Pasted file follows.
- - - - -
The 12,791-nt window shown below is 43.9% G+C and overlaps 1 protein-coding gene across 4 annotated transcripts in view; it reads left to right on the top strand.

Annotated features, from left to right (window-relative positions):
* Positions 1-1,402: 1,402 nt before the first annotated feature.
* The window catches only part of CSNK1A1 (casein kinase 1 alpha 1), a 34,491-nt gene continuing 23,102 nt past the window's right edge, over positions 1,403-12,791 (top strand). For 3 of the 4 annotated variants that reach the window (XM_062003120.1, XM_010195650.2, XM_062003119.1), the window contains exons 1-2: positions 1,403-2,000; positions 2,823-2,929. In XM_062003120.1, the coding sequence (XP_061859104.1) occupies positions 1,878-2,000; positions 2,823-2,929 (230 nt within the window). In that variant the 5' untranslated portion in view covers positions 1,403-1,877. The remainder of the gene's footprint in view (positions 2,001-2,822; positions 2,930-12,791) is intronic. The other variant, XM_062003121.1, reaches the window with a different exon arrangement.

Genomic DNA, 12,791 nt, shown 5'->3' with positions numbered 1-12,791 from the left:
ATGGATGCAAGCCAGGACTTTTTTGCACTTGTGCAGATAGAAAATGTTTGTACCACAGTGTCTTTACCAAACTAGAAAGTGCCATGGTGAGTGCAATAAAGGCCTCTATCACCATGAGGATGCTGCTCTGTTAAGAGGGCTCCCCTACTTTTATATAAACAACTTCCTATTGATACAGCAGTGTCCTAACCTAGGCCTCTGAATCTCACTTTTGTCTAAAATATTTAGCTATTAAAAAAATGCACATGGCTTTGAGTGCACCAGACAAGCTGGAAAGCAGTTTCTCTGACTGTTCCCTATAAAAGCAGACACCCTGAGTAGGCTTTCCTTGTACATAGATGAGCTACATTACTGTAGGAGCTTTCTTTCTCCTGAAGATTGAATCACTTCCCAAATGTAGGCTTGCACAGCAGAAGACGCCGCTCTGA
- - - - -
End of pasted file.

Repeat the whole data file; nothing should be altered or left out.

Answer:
The 12,791-nt window shown below is 43.9% G+C and overlaps 1 protein-coding gene across 4 annotated transcripts in view; it reads left to right on the top strand.

Annotated features, from left to right (window-relative positions):
* Positions 1-1,402: 1,402 nt before the first annotated feature.
* The window catches only part of CSNK1A1 (casein kinase 1 alpha 1), a 34,491-nt gene continuing 23,102 nt past the window's right edge, over positions 1,403-12,791 (top strand). For 3 of the 4 annotated variants that reach the window (XM_062003120.1, XM_010195650.2, XM_062003119.1), the window contains exons 1-2: positions 1,403-2,000; positions 2,823-2,929. In XM_062003120.1, the coding sequence (XP_061859104.1) occupies positions 1,878-2,000; positions 2,823-2,929 (230 nt within the window). In that variant the 5' untranslated portion in view covers positions 1,403-1,877. The remainder of the gene's footprint in view (positions 2,001-2,822; positions 2,930-12,791) is intronic. The other variant, XM_062003121.1, reaches the window with a different exon arrangement.

Genomic DNA, 12,791 nt, shown 5'->3' with positions numbered 1-12,791 from the left:
ATGGATGCAAGCCAGGACTTTTTTGCACTTGTGCAGATAGAAAATGTTTGTACCACAGTGTCTTTACCAAACTAGAAAGTGCCATGGTGAGTGCAATAAAGGCCTCTATCACCATGAGGATGCTGCTCTGTTAAGAGGGCTCCCCTACTTTTATATAAACAACTTCCTATTGATACAGCAGTGTCCTAACCTAGGCCTCTGAATCTCACTTTTGTCTAAAATATTTAGCTATTAAAAAAATGCACATGGCTTTGAGTGCACCAGACAAGCTGGAAAGCAGTTTCTCTGACTGTTCCCTATAAAAGCAGACACCCTGAGTAGGCTTTCCTTGTACATAGATGAGCTACATTACTGTAGGAGCTTTCTTTCTCCTGAAGATTGAATCACTTCCCAAATGTAGGCTTGCACAGCAGAAGACGCCGCTCTGA